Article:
I sent an email to Gendron-Martin asking him about his article. He responded by pointing to full-page piece in Tuesday’s paper by Danny Joncas, which quotes representatives of Bell and Cogeco. Gendron-Martin did not respond to questions about why he didn’t contact Bell or Cogeco before writing his piece, nor why he didn’t mention Videotron not carrying RDS2, nor whether he was ordered by his employer to write this article in this way.

Joncas’s reaction piece was not posted online, either by the Journal or by any other QMI website. The original article from Gendron-Martin still appears on those websites unaltered, with no indication that there has since been a response.

Joncas’s piece quotes both Bell and Cogeco saying these negotiations should be conducted privately instead of in the media, and that both are negotiating with TVA. It also says TVA rejected Cogeco’s offer because it wanted better placement in Cogeco’s specialty channel packages.

UPDATE (Sept. 23): The CRTC has released new rules concerning this issue (press release, decision, Globe and Mail story). It offers some specific rules (no mobile/Internet exclusivity deals for TV programs), but also includes a lot of rules barring things that are “unreasonable” or “excessive”, which leaves a lot of room for disagreement over what qualifies as unreasonable.

It also pushes off a lot of decisions until later, including whether cable and satellite companies should be required to offer à la carte subscriptions (though they seem to be moving in that direction).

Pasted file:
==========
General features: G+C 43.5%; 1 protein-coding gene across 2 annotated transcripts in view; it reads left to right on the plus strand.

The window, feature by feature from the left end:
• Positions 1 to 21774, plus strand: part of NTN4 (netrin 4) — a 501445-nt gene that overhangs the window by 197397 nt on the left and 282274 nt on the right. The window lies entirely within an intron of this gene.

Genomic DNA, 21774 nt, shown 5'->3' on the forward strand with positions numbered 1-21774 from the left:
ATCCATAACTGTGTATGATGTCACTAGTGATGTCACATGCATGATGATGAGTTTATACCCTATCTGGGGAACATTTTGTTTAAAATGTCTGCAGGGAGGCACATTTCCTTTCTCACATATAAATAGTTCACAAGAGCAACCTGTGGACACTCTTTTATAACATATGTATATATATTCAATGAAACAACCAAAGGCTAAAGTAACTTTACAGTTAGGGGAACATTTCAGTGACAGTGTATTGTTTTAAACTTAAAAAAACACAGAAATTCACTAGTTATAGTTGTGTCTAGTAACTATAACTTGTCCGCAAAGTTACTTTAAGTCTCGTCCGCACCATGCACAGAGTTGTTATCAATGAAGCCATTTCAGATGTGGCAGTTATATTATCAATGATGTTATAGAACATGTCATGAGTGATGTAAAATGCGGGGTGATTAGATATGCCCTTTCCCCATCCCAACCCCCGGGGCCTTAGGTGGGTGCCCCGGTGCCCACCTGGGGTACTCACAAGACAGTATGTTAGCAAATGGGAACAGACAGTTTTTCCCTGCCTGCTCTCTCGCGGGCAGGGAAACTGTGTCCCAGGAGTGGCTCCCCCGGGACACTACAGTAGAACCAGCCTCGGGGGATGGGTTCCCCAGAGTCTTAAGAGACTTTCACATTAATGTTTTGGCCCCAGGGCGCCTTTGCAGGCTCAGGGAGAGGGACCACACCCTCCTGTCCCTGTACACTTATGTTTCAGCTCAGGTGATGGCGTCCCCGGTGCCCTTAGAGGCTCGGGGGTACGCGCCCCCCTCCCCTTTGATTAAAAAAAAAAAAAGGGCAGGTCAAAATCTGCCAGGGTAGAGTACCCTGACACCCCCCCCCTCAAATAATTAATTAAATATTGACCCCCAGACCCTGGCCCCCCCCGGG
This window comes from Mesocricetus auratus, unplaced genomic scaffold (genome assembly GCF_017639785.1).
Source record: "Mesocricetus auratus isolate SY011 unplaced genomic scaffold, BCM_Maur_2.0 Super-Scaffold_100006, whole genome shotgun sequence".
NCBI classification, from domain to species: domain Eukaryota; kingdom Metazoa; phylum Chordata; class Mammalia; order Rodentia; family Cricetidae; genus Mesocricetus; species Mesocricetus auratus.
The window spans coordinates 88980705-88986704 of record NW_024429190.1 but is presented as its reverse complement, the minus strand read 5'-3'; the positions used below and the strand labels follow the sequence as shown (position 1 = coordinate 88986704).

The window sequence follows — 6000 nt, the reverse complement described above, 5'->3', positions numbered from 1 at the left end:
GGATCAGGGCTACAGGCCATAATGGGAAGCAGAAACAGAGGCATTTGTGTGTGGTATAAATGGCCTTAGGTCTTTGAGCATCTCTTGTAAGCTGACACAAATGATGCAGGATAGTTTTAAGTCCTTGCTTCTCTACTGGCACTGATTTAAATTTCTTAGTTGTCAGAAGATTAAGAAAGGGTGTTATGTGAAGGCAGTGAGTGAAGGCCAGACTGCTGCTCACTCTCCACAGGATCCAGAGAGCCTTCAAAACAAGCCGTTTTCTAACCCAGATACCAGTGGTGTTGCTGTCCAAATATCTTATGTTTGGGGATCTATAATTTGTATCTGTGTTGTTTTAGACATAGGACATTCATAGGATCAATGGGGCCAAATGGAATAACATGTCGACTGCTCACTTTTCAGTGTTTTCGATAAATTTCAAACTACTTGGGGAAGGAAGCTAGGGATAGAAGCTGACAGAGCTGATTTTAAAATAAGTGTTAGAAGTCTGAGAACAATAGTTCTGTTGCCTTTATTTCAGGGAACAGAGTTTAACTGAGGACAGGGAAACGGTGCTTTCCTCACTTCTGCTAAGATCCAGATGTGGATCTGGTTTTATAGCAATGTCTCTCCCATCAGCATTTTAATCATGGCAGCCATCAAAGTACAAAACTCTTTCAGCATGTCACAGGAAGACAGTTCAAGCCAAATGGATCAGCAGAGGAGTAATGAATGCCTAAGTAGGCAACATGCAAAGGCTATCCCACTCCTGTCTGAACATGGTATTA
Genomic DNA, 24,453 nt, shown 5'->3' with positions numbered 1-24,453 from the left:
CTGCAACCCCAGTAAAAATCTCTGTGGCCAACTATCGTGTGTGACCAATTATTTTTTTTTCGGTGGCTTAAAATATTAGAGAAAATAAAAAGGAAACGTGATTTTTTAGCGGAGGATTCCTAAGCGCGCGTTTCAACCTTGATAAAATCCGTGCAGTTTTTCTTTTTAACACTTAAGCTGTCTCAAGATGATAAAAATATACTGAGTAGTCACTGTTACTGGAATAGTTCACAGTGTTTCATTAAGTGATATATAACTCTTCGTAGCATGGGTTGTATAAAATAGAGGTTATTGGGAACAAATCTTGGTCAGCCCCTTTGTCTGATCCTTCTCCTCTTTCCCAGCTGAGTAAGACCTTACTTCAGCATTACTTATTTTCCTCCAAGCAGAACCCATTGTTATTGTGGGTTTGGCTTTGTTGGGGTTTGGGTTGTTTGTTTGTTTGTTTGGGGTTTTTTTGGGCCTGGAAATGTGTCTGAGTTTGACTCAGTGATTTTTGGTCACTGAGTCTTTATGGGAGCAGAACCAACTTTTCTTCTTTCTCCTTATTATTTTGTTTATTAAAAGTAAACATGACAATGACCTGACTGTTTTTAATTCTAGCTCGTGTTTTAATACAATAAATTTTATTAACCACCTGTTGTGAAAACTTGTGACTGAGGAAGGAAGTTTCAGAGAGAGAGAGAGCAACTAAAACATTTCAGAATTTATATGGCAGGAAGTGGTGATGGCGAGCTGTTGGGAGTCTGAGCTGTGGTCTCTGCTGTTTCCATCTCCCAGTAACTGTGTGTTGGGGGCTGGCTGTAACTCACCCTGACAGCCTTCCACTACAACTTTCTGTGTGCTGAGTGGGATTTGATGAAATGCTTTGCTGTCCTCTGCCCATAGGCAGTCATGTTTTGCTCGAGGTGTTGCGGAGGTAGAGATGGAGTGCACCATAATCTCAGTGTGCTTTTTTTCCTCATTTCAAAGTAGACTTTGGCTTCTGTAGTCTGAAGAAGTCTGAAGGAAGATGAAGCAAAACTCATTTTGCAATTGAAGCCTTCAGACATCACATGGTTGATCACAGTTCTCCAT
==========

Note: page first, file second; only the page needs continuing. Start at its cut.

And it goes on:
Whether those new rules will change how these big telecom companies deal with each other is to be seen.

23 thoughts on “Specialty channel war is screwing customers

  1. Mike Berthold

    As an Anglophone one of the main reasons I’m with Bell TV instead of Videotron is because I was tired of hearing ‘who knows when we’ll ever carry X or X in HD’ when it was an English net; they have an attitude of not caring if you don’t like their policies because they’ve become used to being a huge monopoly that doesn’t need to take possible competitors (i.e. satellite) seriously.

    Bell has enough French content (I do watch both) to keep me happy and RDSHD for Habs games, so I’m not missing much other than frustration.

    Reply
    1. Fagstein Post author

      As an Anglophone one of the main reasons I’m with Bell TV instead of Videotron is because I was tired of hearing ‘who knows when we’ll ever carry X or X in HD’ when it was an English net

      This is also for the simple reason of market. Videotron operates almost exclusively in Quebec, so they have a lot more French channels (and, conversely, a French channel needs Videotron to carry it to be successful). Bell operates across Canada, where French is the minority, so it will focus on English channels.

      But that’s not enough to explain all the preferential treatment I see here.

      Reply
  2. Jon Simon

    Rogers is very much in the fray with SportsNet (Not healthy enough for Radio-Canada and Rogers to jump in the fray, but still healthy).

    Reply
  3. AlexH

    The fun doesn’t just stop at the speciality channels, it also extends to the OTA channels as well.

    With the shift to HD/digital at the start of the month in Canada, pretty much every major market channel is now broadcasting in HD. On BellTV, however, this isn’t working out so well.

    This week, they added a number of OTA channel – all of them owned by Bell’s CTV network, as well as CTV2. Not a single additional Global channel was added.

    Considering the number of SD channels they are carrying in the 200-279 range on the Bell system right now, and considering many of those have shifted to HD, it is remarkable that they just don’t seem to want to add them in HD.

    Oh, but they did fire up plenty of HD pay per view and sports package channels, and they did add all the Bell owned HD speciality channels.